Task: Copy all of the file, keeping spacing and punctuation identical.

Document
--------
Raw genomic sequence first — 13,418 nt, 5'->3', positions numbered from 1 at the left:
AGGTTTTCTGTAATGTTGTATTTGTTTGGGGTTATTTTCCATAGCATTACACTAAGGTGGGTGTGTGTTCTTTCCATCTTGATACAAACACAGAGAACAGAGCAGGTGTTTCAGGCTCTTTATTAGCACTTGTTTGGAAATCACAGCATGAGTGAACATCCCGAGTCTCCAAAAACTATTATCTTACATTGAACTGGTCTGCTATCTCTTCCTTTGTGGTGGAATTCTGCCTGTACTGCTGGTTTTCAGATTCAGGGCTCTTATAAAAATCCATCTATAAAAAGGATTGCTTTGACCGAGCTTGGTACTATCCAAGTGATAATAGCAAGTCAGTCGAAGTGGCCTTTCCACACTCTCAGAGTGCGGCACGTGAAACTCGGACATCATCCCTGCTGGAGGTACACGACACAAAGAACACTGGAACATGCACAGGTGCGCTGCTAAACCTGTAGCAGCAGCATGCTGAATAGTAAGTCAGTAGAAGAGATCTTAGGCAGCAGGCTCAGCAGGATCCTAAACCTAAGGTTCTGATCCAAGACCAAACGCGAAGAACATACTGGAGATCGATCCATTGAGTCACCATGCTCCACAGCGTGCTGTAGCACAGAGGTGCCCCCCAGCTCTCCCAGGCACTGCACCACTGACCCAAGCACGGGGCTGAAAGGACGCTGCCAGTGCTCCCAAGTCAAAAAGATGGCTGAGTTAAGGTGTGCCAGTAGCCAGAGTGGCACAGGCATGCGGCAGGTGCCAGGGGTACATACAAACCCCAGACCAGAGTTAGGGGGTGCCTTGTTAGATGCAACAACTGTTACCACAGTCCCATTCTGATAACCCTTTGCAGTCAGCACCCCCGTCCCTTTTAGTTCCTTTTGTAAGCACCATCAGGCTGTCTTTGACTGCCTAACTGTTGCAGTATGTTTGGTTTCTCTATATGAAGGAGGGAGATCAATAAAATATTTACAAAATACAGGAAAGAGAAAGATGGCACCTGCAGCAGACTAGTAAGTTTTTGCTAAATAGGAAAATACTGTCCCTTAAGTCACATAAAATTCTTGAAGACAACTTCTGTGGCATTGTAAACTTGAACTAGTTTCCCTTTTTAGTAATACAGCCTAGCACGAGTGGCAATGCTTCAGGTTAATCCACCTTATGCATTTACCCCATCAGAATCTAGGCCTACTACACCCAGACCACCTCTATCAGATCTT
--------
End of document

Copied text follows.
Raw genomic sequence first — 13,418 nt, 5'->3', positions numbered from 1 at the left:
AGGTTTTCTGTAATGTTGTATTTGTTTGGGGTTATTTTCCATAGCATTACACTAAGGTGGGTGTGTGTTCTTTCCATCTTGATACAAACACAGAGAACAGAGCAGGTGTTTCAGGCTCTTTATTAGCACTTGTTTGGAAATCACAGCATGAGTGAACATCCCGAGTCTCCAAAAACTATTATCTTACATTGAACTGGTCTGCTATCTCTTCCTTTGTGGTGGAATTCTGCCTGTACTGCTGGTTTTCAGATTCAGGGCTCTTATAAAAATCCATCTATAAAAAGGATTGCTTTGACCGAGCTTGGTACTATCCAAGTGATAATAGCAAGTCAGTCGAAGTGGCCTTTCCACACTCTCAGAGTGCGGCACGTGAAACTCGGACATCATCCCTGCTGGAGGTACACGACACAAAGAACACTGGAACATGCACAGGTGCGCTGCTAAACCTGTAGCAGCAGCATGCTGAATAGTAAGTCAGTAGAAGAGATCTTAGGCAGCAGGCTCAGCAGGATCCTAAACCTAAGGTTCTGATCCAAGACCAAACGCGAAGAACATACTGGAGATCGATCCATTGAGTCACCATGCTCCACAGCGTGCTGTAGCACAGAGGTGCCCCCCAGCTCTCCCAGGCACTGCACCACTGACCCAAGCACGGGGCTGAAAGGACGCTGCCAGTGCTCCCAAGTCAAAAAGATGGCTGAGTTAAGGTGTGCCAGTAGCCAGAGTGGCACAGGCATGCGGCAGGTGCCAGGGGTACATACAAACCCCAGACCAGAGTTAGGGGGTGCCTTGTTAGATGCAACAACTGTTACCACAGTCCCATTCTGATAACCCTTTGCAGTCAGCACCCCCGTCCCTTTTAGTTCCTTTTGTAAGCACCATCAGGCTGTCTTTGACTGCCTAACTGTTGCAGTATGTTTGGTTTCTCTATATGAAGGAGGGAGATCAATAAAATATTTACAAAATACAGGAAAGAGAAAGATGGCACCTGCAGCAGACTAGTAAGTTTTTGCTAAATAGGAAAATACTGTCCCTTAAGTCACATAAAATTCTTGAAGACAACTTCTGTGGCATTGTAAACTTGAACTAGTTTCCCTTTTTAGTAATACAGCCTAGCACGAGTGGCAATGCTTCAGGTTAATCCACCTTATGCATTTACCCCATCAGAATCTAGGCCTACTACACCCAGACCACCTCTATCAGATCTT